“I wouldn’t say that I was anticipating it, but certainly when you get into this business and take on a coaching position, you know that this day may inevitably come,” he said. “It’s not something you anticipate will happen, but you know that it can. It’s not something that I spent a lot of time thinking about, but it didn’t come as a total shock, either.”

Wallin is anything but bitter about his dismissal. He and Sutter are good buddies and business, is, well . . . business.

“I didn’t want this to be about me,” said Wallin.

“Brent and I are very close on a personal level. He’s a very good friend. I owe a lot to Brent and he and I are very close, there’s no secret about that.

“I’ve always said to him that I don’t want that to interfere with business and he and I both understand that there’s a separation there. I’ve always been very forthright with him that if the time ever came that we had to separate for the benefit of the organization that I didn’t want to hold back on that because of our relationship.

“We sat down and discussed the performance of the team and where things were at and ultimately he made the decision. I’ve preached to my players from Day 1 that you fight through adversity, that you have to stay with it. I wasn’t going to walk out the door and set the example of quitting. I wasn’t about to quit on anything. I did the best that I could and stuck with it and ultimately if a decision was to be made that I wouldn’t be the coach, it would have to come from Brent.”

Wallin has no immediate plans. He’s been offered another position with the Rebels and he and Sutter may sit down in a week or two and discuss what that job might be.

Or maybe not.

“I’m in no hurry,” he said.

“When you’re in coaching you’re immersed in it . . . it’s all encompassing. I’m just stepping back from that and we’ll see what comes up next. I just want to spend some time with my family and get reacquainted with some friends and take some time to digest things.”

Wallin does know that he wants to stay in Red Deer. If he wants to stay in hockey, he might take Sutter up on his offer of another position within the organization.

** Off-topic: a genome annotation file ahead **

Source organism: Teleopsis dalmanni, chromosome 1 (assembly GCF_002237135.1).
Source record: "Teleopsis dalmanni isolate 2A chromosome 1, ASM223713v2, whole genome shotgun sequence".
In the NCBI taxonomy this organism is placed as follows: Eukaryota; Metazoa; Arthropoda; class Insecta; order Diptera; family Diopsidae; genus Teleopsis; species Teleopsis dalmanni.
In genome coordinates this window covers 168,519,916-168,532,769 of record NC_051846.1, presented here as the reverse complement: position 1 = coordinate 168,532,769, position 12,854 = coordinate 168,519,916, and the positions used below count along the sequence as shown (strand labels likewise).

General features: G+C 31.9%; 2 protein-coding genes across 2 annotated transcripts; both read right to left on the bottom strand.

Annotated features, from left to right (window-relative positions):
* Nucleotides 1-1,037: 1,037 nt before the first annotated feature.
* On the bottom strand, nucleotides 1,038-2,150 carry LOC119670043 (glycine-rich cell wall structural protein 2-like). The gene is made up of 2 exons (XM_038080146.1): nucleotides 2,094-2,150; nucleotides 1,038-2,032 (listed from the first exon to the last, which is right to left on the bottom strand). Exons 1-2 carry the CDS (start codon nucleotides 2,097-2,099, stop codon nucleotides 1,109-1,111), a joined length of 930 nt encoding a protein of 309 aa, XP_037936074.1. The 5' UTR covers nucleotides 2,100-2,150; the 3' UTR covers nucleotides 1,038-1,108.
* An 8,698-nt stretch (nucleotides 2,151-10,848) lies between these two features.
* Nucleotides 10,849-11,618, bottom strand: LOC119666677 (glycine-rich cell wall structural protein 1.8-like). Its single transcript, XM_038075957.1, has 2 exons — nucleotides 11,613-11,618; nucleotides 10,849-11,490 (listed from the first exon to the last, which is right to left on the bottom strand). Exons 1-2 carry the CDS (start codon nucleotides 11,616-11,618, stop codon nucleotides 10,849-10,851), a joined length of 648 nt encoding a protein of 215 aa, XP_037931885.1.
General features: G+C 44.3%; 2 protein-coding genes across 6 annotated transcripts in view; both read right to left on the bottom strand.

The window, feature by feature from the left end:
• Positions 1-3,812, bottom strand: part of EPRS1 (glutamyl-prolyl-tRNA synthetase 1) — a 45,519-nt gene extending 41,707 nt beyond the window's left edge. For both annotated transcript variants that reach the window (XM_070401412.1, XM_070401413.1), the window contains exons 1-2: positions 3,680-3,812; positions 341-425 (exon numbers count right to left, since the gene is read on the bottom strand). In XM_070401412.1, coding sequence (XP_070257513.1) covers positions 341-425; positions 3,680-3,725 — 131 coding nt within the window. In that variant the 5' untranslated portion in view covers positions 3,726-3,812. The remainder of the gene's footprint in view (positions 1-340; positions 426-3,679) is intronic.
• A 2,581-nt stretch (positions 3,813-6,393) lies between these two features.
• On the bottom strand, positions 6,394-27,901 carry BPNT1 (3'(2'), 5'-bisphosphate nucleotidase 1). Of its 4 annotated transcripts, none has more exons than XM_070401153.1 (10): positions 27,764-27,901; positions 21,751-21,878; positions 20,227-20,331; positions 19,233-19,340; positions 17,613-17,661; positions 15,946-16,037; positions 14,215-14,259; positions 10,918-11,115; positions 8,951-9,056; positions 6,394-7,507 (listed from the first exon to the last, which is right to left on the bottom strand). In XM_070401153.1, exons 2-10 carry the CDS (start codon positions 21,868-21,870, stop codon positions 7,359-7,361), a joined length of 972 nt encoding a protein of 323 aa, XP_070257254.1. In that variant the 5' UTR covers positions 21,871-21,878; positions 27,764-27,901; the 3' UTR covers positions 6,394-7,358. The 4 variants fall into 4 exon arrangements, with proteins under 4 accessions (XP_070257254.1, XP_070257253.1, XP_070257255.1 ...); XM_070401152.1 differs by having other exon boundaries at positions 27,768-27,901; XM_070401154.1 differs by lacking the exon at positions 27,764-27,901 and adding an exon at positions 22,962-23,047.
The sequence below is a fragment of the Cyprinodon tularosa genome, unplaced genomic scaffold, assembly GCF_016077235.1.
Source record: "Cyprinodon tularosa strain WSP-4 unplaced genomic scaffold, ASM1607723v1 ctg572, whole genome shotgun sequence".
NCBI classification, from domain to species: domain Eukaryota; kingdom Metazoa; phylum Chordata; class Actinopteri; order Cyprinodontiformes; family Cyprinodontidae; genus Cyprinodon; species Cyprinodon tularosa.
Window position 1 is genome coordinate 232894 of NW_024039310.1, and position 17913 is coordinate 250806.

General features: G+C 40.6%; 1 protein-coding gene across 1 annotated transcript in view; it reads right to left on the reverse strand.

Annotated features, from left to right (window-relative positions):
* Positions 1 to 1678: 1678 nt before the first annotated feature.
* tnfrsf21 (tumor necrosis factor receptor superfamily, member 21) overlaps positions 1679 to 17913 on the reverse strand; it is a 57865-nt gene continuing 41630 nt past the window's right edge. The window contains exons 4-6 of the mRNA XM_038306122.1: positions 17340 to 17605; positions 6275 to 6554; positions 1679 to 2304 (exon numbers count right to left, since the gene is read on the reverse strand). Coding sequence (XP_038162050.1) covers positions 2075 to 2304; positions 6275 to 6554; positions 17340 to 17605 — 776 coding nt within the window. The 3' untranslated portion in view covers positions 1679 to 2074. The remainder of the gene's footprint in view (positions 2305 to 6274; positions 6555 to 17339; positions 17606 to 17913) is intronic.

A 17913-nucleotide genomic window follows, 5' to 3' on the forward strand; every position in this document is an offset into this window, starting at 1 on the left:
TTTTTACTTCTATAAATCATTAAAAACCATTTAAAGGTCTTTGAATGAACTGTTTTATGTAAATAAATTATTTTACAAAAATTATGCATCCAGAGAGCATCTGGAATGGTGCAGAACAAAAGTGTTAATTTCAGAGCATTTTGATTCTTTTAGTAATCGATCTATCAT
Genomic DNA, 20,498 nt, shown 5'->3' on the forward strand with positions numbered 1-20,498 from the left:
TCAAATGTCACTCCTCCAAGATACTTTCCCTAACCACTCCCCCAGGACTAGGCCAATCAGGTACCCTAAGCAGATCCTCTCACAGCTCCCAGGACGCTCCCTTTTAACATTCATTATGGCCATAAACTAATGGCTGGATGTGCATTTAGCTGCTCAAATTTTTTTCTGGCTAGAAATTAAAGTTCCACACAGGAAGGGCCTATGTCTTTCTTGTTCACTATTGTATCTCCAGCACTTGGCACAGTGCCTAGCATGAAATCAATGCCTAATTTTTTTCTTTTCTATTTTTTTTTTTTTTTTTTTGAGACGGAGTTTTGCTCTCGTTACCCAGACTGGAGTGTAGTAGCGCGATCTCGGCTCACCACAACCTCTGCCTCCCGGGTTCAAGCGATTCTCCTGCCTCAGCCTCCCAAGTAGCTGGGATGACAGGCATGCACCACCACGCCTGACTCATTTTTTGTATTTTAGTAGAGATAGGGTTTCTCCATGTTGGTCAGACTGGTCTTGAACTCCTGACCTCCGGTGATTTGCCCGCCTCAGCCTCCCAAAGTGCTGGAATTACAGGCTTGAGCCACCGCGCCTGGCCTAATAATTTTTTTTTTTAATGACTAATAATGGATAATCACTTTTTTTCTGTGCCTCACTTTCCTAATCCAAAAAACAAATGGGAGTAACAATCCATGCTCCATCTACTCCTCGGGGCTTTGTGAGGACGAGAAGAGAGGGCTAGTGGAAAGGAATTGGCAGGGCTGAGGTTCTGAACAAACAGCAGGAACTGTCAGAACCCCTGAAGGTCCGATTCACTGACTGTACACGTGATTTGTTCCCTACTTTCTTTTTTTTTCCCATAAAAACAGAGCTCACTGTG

And then again . . .

“I love hockey, I love the game, yet at the same time it’s not my complete identity either,” said Wallin.

“I’m open to staying in the game and yet I’m going to explore some other opportunities as well. If there’s something else that’s a better fit that allows us to stay in Red Deer then we’ll look at that. At the same time, if there’s an opportunity in the hockey world that I can’t turn down I may have to temporarily leave Red Deer. But we love it here as a family and I’m proud to call Red Deer home. We’ve raised a family here, we have a lot of friends here, a lot of ties and a lot of interests in this community.”

When asked his thoughts on the potential of the team he just left, Wallin was non-committal. And yet, he was able to sign off on a positive note.

“I don’t want to speculate, I’m out of it now. It’s not my team. I’m removed, so I don’t want to make any predictions,” he said.

“What I can say is I’m still a Red Deer Rebel, I always will be. It’s the organization I played in, the organization I was tied to for a lot of years. I will always be proud to be a Red Deer Rebel. I really do hope that they can get it going here and get the team back up to the level we all want it to be. I want to see the players have success, I want to see the team have success. The fans of this city deserve that.”